Is Vodka Good For You? | Health Benefits Vs. Risks
Vodka is a type of distilled alcohol that contains a high alcohol content (40%) compared to beer (5%) or wine (12%). Due to its high alcohol content, vodka has the potential to be used as an antiseptic, pain reliever, and may reduce the risk of heart disease.
However, heavy vodka consumption can increase the risk of cardiovascular disease, liver disease, cancer, and other health issues. Binge drinking can also cause alcohol poisoning, a potentially life-threatening condition.
Health Benefits Of Vodka
The Centers for Disease Control and Prevention (CDC) recommend limiting alcohol consumption to 1-2 servings in a day. A shot of vodka, which is the equivalent of one alcoholic drink, is about 1.5 ounces.
Drinking vodka in moderation carries some potential health benefits.
However, it is important to note that moderate alcohol consumption can be harmful if you:
- take medicine that interacts with alcohol
- are below the legal drinking age
- have liver damage
- are pregnant
- are vulnerable to alcohol use disorder (AUD)
Several studies have found drinking alcohol may reduce the risk of heart disease by up to 40 percent.
Vodka helps raise good cholesterol levels, which is associated with a decreased risk of heart disease. In addition, moderate drinking may prevent the formation of blood clots that could lead to stroke or heart attack.
However, red wine may be more beneficial for cardiovascular health compared to vodka.
Studies are inconclusive when determining the antiseptic benefits of vodka, which is made up of ethyl alcohol. Vodka contains about 40% alcohol content. However, there are vodka brands with higher alcohol content.
According to the CDC, ethyl alcohol concentrations of 60-80% may be efficient against viruses like the flu and herpes.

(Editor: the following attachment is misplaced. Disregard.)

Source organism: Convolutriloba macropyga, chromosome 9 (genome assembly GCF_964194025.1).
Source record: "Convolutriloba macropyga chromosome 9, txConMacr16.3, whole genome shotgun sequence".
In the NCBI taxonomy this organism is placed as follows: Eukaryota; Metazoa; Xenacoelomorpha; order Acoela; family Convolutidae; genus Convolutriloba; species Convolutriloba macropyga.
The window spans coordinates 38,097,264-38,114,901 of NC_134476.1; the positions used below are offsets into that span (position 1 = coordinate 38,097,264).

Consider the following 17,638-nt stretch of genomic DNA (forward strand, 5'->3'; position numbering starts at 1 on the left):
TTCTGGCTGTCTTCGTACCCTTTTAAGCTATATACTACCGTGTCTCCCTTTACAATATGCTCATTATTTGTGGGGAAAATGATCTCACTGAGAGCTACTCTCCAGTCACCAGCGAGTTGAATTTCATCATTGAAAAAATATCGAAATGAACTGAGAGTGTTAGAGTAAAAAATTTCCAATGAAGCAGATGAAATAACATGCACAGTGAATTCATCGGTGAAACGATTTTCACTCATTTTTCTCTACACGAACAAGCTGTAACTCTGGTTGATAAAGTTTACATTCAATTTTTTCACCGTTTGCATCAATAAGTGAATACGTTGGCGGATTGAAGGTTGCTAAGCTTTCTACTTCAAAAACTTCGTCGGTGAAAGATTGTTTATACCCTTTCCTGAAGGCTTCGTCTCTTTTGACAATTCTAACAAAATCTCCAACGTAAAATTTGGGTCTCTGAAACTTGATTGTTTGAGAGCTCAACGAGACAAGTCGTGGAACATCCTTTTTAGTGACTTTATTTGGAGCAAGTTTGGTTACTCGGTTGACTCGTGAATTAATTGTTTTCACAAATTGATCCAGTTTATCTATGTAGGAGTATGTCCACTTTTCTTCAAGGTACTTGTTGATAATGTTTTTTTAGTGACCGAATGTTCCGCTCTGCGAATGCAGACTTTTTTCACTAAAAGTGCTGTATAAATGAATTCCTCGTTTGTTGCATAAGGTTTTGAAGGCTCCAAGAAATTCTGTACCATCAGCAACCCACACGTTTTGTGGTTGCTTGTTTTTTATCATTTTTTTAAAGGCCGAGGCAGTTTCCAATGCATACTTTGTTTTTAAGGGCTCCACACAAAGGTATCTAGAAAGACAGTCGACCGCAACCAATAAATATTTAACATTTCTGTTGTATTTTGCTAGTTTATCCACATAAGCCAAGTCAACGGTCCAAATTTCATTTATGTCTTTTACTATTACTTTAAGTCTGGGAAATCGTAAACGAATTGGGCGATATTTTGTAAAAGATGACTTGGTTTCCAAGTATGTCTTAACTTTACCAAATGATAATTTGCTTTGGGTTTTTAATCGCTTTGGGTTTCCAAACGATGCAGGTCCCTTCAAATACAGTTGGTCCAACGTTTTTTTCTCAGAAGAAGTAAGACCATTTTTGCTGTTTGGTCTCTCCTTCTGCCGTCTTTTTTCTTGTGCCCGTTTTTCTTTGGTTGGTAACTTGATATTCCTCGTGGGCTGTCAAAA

A clinical trial reported in the National Library of Medicine found ethyl alcohol, which is found in vodka, maybe as efficient as morphine in relieving pain. Applying vodka to a toothache may temporarily relieve pain and inflammation.
However, using alcohol to relieve pain increases the risk of alcohol abuse and alcohol addiction.
Alcoholic beverages, especially vodka cocktails, can be heavy in carbohydrates and sugar. However, a shot of vodka is a low-calorie option compared to other types of alcohol.
One serving of vodka typically contains about 64 calories and zero carbs. In comparison, a serving of beer can contain about 154 calories and 13 grams of carbs.
Health Risks Of Vodka
Although there may be health benefits with moderate drinking, regular consumption of alcohol can cause several adverse side effects.
Increased Risk Of Disease
Occasional drinking may reduce the risk of heart disease but frequent episodes of heavy drinking can have the opposite effect.
Drinking more than the recommended amount increases the risk of the following heart conditions:
If you drink vodka heavily, it can also increase the risk of liver damage. Untreated liver damage can progress to alcoholic hepatitis and liver cirrhosis. Cirrhosis of the liver is a severe stage of liver disease that occurs when scarred liver tissue replaces healthy tissue.
Immediately after drinking, alcohol can cause difficulties with memory, including blackouts. Heavy alcohol use can lead to long-lasting effects on learning and memory because it impairs brain function.
Alcohol-related cognitive impairment may also include difficulties with:
- impulse control
Alcohol Use Disorder (AUD)
Alcohol use disorder, also known as alcoholism, is a complex disease of the brain that can affect anyone. However, genetics and environment play a key role in influencing how an individual responds to the effects of alcohol.
Another factor that can increase the risk of developing an addiction is alcohol abuse, including binge drinking. A study by John Hopkins Bloomberg School of Public Health found adolescents are more apt to choose vodka when binge drinking.
Alcohol poisoning is a potentially life-threatening condition caused by heavy alcohol consumption in a short period of time. There are several signs of alcohol poisoning, including trouble breathing, loss of consciousness, and a bluish skin tone.
Alcohol poisoning requires immediate medical attention.
If you or a loved one would like information about alcohol use disorder treatment options, please contact Ark Behavioral Health today.
Centers For Disease Control And Prevention (CDC) - Chemical Disinfectants
Harvard School Of Public Health - Alcohol - Balancing Risks And Benefits
John Hopkins Bloomberg School Of Public Health - Binge Drinking Among Youth Concentrated Among a Small Number of Alcohol Brands; Vodka Often Binge Drink of Choice
National Institute On Alcohol Abuse And Alcoholism (NIAAA) - Alcohol's Effects On The Body
National Library Of Medicine: PubMed - Analgesic Effect Of Ethyl Alcohol
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